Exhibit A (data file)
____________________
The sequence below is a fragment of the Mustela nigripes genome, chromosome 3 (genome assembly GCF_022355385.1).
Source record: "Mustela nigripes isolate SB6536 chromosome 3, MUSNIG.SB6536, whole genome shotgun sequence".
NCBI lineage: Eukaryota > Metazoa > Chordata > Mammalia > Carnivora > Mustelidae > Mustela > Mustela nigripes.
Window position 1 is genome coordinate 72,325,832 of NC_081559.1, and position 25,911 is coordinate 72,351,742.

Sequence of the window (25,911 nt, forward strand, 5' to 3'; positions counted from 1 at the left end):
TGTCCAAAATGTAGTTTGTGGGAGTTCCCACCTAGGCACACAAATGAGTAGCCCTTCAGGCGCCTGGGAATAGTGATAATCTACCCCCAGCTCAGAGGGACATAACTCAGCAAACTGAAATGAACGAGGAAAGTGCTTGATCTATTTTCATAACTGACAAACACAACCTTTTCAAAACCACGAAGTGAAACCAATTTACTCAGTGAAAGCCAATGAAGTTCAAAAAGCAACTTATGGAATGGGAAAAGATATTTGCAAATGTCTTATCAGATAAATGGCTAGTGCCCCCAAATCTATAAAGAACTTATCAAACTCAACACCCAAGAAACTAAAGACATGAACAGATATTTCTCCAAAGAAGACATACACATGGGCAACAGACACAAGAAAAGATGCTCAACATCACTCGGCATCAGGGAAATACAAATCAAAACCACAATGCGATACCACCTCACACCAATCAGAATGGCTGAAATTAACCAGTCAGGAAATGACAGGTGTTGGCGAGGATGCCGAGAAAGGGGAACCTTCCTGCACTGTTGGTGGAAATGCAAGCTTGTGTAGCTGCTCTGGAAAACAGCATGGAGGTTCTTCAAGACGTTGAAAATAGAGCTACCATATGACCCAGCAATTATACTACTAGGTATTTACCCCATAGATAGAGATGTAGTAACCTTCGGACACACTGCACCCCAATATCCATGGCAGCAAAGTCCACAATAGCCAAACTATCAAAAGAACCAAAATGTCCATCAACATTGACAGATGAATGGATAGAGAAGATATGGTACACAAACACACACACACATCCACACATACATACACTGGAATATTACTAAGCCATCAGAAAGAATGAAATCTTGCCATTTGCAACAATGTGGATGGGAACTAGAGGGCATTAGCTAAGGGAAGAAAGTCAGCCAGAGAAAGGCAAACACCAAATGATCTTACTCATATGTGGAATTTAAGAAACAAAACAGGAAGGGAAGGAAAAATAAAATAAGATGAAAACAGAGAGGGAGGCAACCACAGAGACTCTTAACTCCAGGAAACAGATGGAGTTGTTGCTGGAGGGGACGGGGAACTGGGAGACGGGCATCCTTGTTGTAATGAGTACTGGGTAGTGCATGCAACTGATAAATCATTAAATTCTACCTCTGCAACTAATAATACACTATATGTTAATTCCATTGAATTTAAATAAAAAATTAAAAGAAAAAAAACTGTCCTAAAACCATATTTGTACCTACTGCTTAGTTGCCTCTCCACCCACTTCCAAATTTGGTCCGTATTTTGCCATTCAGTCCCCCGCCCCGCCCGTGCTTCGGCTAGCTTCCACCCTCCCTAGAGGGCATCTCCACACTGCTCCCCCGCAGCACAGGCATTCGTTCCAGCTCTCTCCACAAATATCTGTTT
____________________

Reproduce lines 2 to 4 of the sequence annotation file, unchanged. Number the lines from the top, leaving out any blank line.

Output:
Source record: "Mustela nigripes isolate SB6536 chromosome 3, MUSNIG.SB6536, whole genome shotgun sequence".
NCBI lineage: Eukaryota > Metazoa > Chordata > Mammalia > Carnivora > Mustelidae > Mustela > Mustela nigripes.
Window position 1 is genome coordinate 72,325,832 of NC_081559.1, and position 25,911 is coordinate 72,351,742.